The Famuan will continue to print once a week on Wednesdays and update its website with content daily.
The change occurred during the spring semester, partially due to a financial deficit.
According to Ann Kimbrough, dean of the School of Journalism & Graphic Communication, the deficit is at least $125,000.
Kimbrough said The Famuan’s projected expenditures for the 2013-14 academic year are $164,907, which includes student salaries and printing costs.
The student-run newspaper receives funds to operate from advertising revenue and what FAMU’s student senate allocates from student activity and service fees.
However, The Famuan’s adviser, Valerie White, who was also the newspaper’s adviser from 2000-03, said the Student Government Association wants to eventually cut funding for the newspaper.
“We’re grateful for the money we get from the senate,” she said. “But when I left as the sole adviser, SGA then was trying to wean us from their budget, so we knew then we needed to raise more money and that they would keep decreasing their allocation to us.”
According to documents obtained from SGA’s website, the student senate allocated $34,993 for the 2013-14 academic year. That is down from $47,042 for 2012-13 and $59,464 for 2011-12.
Deposit logs from The Famuan show that between July 2010 and June 2011, the newspaper received $51,634.50 in ad revenue; $78,130.63 from June 2011 to July 2012; and $50,603.06 from July 2012 to June 2013.
Kimbrough, who began as dean in August 2012, said she has a plan that will chip away at the deficit.
“Our goal is to help the students, by way of working with the adviser and The Famuan administrator, to increase revenues through advertising and reduce expenses, thus the projected expenses figure could actually be decreased,” she said.
The Famuan’s decision to print less frequently is not the only one of its kind. Some newspapers industry-wide have been cutting costs by printing three or less times per week or moving online completely.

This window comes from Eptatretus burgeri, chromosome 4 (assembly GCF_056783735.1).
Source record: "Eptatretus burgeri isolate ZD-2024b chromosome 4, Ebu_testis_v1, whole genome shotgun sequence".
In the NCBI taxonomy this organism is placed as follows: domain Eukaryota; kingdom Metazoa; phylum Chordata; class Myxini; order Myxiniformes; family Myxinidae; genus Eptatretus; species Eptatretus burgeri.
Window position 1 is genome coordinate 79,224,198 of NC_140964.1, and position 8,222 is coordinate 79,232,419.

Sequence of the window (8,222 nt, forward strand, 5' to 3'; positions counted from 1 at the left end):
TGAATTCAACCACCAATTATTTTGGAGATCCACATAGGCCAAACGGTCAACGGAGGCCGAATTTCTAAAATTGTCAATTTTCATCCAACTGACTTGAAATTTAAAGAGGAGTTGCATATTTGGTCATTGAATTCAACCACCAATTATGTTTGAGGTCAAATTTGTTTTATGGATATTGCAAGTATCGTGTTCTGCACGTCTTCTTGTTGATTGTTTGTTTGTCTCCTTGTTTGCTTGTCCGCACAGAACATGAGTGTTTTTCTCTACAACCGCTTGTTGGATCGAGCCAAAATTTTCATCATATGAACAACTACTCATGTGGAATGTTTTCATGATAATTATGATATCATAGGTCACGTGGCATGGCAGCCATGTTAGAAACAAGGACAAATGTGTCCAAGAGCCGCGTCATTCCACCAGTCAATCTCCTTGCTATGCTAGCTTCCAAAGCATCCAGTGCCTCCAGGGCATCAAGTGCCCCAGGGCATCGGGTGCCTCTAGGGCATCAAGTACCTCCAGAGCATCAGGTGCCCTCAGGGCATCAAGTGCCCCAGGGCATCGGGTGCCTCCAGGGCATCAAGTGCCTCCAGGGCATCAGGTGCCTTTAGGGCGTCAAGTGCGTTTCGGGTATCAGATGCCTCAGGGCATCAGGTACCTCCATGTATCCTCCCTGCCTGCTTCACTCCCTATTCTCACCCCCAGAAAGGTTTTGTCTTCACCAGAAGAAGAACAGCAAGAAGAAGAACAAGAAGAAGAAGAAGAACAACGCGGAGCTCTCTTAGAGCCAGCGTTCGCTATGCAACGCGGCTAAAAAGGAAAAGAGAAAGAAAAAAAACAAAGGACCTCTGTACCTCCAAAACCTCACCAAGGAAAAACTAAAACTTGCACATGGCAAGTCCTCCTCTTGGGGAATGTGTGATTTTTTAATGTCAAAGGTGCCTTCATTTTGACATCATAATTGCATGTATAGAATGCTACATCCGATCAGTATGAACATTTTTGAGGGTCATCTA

In a March 2012 study by Pew Research Center’s Project for Excellence in Journalism, newspaper executives were asked about the future of the industry five years from then. The most common response was that newspapers would be delivered only two or three days a week or once on Sundays.
The Times-Picayune newspaper in New Orleans, for example, announced in May 2012 that it would move to printed papers three times a week and “significantly increase its online news-gathering efforts 24 hours a day, seven days a week.”
Nolan McCaskill, editor-in-chief of The Famuan, explained that a stronger digital presence will not only benefit readers but those who contribute as well.
“We’re happy we can still produce a newspaper for people to pick up,” he said. “But with establishing a daily online culture, that gives more students opportunities to produce more stories and multimedia content to truly take advantage of our digital platform.”
The Famuan contacted FAMU’s SGA and Comptroller’s Office for comments for this article, but comments were unavailable up to publication time.